PhD defended at:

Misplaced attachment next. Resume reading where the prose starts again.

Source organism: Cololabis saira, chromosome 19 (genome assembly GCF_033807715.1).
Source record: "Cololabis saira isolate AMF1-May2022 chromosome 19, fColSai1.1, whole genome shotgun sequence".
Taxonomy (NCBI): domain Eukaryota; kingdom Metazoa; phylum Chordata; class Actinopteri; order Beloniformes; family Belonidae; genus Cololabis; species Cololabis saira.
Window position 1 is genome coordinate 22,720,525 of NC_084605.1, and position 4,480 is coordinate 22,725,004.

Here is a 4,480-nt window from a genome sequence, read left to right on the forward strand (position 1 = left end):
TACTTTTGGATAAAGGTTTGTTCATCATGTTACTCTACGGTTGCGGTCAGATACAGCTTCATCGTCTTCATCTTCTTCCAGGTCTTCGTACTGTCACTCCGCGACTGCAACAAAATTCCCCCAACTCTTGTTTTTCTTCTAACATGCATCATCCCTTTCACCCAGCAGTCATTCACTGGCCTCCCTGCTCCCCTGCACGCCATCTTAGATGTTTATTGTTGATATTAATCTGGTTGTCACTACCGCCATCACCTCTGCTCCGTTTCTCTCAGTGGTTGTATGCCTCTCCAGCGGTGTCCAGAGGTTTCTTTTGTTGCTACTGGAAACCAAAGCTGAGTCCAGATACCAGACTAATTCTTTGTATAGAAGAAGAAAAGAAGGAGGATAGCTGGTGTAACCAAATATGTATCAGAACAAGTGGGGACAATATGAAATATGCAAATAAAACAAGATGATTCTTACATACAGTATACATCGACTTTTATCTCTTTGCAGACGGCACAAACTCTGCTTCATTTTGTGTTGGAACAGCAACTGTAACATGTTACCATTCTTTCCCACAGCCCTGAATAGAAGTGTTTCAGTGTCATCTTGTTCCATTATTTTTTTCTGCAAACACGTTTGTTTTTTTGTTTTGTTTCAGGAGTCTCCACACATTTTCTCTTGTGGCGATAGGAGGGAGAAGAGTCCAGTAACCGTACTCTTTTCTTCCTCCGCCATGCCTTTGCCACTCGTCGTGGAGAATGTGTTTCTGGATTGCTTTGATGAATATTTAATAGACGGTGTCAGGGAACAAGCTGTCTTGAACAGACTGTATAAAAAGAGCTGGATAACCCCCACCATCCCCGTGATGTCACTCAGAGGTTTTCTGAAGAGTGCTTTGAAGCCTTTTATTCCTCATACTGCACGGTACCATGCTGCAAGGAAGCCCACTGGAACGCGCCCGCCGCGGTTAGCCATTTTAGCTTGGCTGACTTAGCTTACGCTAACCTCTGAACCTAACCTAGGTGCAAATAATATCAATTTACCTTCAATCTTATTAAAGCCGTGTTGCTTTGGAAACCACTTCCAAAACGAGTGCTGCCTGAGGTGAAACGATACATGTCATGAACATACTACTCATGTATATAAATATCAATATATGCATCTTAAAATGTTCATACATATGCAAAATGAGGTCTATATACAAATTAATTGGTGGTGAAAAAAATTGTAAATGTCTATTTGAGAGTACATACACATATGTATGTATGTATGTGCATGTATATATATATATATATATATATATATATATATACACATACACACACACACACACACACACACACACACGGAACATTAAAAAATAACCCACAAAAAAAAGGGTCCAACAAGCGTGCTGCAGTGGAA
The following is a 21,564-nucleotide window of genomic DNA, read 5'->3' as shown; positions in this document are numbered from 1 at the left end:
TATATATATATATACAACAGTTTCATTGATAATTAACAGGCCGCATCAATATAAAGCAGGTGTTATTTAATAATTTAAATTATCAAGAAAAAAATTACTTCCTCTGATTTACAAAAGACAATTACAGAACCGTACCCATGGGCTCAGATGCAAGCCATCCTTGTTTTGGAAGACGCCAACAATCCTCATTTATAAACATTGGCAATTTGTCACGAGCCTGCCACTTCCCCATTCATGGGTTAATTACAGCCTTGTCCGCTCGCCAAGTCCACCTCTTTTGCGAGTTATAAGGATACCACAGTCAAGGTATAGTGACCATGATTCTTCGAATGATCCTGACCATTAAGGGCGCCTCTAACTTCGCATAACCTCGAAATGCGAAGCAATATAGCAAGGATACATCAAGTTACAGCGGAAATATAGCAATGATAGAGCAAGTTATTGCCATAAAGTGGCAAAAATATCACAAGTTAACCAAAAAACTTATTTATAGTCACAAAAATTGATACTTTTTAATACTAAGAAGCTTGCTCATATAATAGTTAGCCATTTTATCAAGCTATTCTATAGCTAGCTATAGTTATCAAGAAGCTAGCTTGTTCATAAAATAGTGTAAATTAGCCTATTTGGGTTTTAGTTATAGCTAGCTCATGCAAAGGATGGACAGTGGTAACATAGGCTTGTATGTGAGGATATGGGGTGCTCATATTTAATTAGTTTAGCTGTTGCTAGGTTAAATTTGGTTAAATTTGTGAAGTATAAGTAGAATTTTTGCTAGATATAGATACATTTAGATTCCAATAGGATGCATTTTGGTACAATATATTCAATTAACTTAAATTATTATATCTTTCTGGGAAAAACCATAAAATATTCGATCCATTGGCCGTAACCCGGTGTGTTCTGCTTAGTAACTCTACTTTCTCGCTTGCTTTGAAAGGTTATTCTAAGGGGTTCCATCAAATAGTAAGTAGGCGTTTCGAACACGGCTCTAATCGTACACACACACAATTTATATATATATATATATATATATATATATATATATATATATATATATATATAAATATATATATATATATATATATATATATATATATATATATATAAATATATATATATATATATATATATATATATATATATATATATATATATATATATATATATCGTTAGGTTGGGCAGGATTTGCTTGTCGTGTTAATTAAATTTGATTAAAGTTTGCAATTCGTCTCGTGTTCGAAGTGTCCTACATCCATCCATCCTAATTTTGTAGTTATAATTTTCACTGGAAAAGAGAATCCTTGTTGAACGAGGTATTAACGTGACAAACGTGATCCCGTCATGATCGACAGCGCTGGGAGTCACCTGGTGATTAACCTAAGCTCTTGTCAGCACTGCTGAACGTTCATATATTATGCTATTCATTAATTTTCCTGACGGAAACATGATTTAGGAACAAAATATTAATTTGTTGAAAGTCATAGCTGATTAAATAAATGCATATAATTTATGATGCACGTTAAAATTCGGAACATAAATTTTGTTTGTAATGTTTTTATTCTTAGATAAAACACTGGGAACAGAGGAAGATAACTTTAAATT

Animal style is a centuries-old approach to decoration characteristic of the various cultures which flourished along the Eurasian steppe belt in the later half of the first millennium BCE. This vast territory stretching from the Mongolian Plateau to the Hungarian Plain, has yielded hundreds of archaeological finds associated with the early Iron Age. Among these discoveries, high-end metalwork, textiles and tomb furniture, intricately embellished with idiosyncratic zoomorphic motifs, stand out as a recurrent element. While scholarship has labeled animal-style imagery as scenes of combat, this dissertation argues against this overly simplified classification model which ignores the variety of visual tools employed in the abstraction of fantastic hybrids. I identify five primary categories in the arrangement and portrayal of zoomorphic designs: these traits, frequently occurring in clusters, constitute the first comprehensive definition of animal-style art. Each chapter focuses on the materiality and strategic placement of a different type of animal-style object: headdresses, torques and plaques often embellish the body of the deceased whereas felt, leather and silk textiles used as ceiling hangings, rugs, and coffin covers serve to define the tomb’s spatial parameters. Lastly, the dissertation delves into the continuous retention of animal-style motifs in the arts of the Eurasian steppes after the dawn of the first millennium BCE thus challenging the narrative that animal art disappeared after the Iron Age. I demonstrate that elite members of the various pastoral societies perched along the peripheries of sedentary empires invented local interpretations of a common visual language made of tropes and devices (such as “visual synecdoche” and “frame narrative”) resulting from ingenious interpretations of the above-mentioned five categories. In so doing, they aimed to tackle an identical conceptual problem: the attendance of a real audience of a certain social stature during the funerary ceremony and the presence of an imagined (divine) one in the afterlife. The dissertation thus deconstructs the politically-motivated role of animal-style items in elite burials and argues that animal art was a constructed visual language intelligible to a small nucleus of elites whose sociopolitical status and network of influence were in fact inextricably linked to their level of fluency in it.